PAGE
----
• Tell your child that they will create a fun foam explosion called Elephant Toothpaste.
  • Put on goggles and gloves
  • Put hydrogen peroxide in one of the cups
  • Add five drops of food coloring in the cup
  • Put a squirt of dish soap in the cup
  • In a different cup pour 15 ml of water.
  • Add the active dry yeast packet to the water and mix.
  • Pour the water and yeast mixture in the cup with the hydrogen peroxide mixture
  • Watch the awesome foam explosion!
My son adding food coloring to the hydrogen peroxide.
Mixing the water and active dry yeast.

Watch the video below of our experiment!

elephant-toothpaste-video

Have fun with this experiment!

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Teach Kids to Prevent Germs with this Science Experiment

I love getting books for my son that explain basic germ prevention, hygiene and life skills. One day we were looking in the Children’s Science section of the library and saw the book, You Wouldn’t Want to Live Without Soap! by Alex Woolf and Mark Bergin.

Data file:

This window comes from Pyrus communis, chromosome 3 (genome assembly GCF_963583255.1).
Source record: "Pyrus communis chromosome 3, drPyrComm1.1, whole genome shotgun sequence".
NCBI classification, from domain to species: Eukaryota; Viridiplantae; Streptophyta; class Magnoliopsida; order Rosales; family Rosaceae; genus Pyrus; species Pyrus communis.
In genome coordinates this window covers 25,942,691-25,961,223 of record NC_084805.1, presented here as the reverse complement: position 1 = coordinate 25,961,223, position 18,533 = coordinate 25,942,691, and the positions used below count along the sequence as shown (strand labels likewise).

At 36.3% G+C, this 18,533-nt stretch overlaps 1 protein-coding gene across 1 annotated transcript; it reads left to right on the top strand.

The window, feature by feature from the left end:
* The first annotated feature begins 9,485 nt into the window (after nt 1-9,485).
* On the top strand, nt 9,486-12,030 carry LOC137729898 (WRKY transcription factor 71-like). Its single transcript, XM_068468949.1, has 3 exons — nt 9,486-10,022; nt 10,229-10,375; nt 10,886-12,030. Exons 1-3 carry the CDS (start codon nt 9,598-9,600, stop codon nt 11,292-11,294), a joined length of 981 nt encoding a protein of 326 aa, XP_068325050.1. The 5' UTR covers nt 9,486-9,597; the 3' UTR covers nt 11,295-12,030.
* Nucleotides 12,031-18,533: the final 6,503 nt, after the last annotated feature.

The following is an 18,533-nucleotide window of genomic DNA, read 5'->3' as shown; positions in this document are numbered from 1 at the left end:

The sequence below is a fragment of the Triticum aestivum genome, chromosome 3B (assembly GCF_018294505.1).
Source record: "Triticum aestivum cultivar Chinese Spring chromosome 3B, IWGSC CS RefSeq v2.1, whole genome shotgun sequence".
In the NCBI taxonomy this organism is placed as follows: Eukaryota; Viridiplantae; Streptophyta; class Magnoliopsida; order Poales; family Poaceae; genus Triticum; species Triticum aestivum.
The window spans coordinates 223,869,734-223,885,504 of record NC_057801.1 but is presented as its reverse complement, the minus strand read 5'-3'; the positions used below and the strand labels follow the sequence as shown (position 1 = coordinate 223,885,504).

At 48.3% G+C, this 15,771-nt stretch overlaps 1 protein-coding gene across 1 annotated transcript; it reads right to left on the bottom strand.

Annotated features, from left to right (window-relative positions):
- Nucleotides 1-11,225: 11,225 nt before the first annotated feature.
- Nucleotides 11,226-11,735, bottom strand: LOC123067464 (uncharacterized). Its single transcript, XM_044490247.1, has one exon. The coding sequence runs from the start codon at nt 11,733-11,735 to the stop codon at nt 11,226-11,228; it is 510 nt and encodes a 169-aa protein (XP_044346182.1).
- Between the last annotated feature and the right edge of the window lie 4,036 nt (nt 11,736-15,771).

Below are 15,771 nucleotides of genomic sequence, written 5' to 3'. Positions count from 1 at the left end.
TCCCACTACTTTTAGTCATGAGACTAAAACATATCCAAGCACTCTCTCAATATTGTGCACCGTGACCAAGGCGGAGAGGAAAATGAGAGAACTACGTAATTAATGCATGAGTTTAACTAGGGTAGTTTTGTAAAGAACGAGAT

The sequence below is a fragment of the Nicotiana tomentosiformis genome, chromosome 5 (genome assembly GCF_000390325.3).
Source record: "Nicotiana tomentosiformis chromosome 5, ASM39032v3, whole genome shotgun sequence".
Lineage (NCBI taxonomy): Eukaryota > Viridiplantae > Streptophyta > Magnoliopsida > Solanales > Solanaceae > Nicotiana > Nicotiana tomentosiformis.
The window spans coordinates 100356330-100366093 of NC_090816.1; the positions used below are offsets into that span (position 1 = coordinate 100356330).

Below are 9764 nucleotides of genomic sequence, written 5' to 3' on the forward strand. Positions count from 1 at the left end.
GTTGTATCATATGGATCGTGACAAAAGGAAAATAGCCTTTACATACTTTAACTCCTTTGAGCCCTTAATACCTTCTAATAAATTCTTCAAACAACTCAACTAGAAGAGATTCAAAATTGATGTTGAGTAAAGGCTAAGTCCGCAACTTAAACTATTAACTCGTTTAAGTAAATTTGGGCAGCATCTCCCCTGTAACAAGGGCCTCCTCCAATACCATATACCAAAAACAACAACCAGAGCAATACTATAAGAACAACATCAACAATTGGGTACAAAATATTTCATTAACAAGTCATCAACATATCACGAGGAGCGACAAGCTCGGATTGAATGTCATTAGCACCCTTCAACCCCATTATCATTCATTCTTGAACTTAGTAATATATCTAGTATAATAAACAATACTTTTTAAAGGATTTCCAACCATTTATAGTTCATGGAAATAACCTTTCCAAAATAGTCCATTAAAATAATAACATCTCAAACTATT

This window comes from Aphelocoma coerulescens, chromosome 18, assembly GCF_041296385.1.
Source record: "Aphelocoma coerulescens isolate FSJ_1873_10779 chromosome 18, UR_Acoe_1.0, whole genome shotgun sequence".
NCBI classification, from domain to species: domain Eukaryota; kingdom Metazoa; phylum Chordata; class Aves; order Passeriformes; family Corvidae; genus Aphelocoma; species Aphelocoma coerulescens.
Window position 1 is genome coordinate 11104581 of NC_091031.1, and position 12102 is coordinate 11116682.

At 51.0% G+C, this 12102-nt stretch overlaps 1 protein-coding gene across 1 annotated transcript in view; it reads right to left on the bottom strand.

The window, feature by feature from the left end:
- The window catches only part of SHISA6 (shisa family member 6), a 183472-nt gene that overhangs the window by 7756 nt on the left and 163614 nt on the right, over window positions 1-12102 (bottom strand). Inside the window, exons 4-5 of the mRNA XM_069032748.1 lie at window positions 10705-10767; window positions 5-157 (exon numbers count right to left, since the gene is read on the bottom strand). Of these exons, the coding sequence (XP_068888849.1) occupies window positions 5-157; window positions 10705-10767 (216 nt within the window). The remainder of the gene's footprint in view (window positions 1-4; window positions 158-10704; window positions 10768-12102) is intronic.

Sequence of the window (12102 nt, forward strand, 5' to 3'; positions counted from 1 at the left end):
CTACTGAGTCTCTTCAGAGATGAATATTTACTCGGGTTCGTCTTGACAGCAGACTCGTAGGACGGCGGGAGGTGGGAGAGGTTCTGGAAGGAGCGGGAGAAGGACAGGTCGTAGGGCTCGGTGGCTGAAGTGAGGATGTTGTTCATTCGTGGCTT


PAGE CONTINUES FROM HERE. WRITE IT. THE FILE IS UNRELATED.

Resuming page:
This book gives children the history of soap, how it is made and why it works. We learned that before soap was invented, people used urine, incense smoke, clay, sand pumice, and ashes to clean themselves.

The pictures in this book are colorful and appealing to children. It will make your children laugh, say “ewwww”, and become more curious. The authors have included hands-on activities and tips that will further your child’s understanding of soap and its purpose.

One experiment we did involved ingredients you have in your home such as oil, water, and dishwashing liquid. It teaches kids why soap is a better cleaner than water by itself. My son learned that water and oil don’t mix, so washing with water only leaves most of the dirt behind.

I will show you the experiment and other discoveries we made.

Let’s Get Started!

Materials Needed:

  • Cooking Oil
  • Water
  • Dishwashing liquid
  • Jars (2)

Directions:

  • Put cooking oil and water in a jar.
Cory pouring water in a jar.
Now he is mixing oil with water.
  • Screw on the lid and shake
  • The oil and water should separate into layers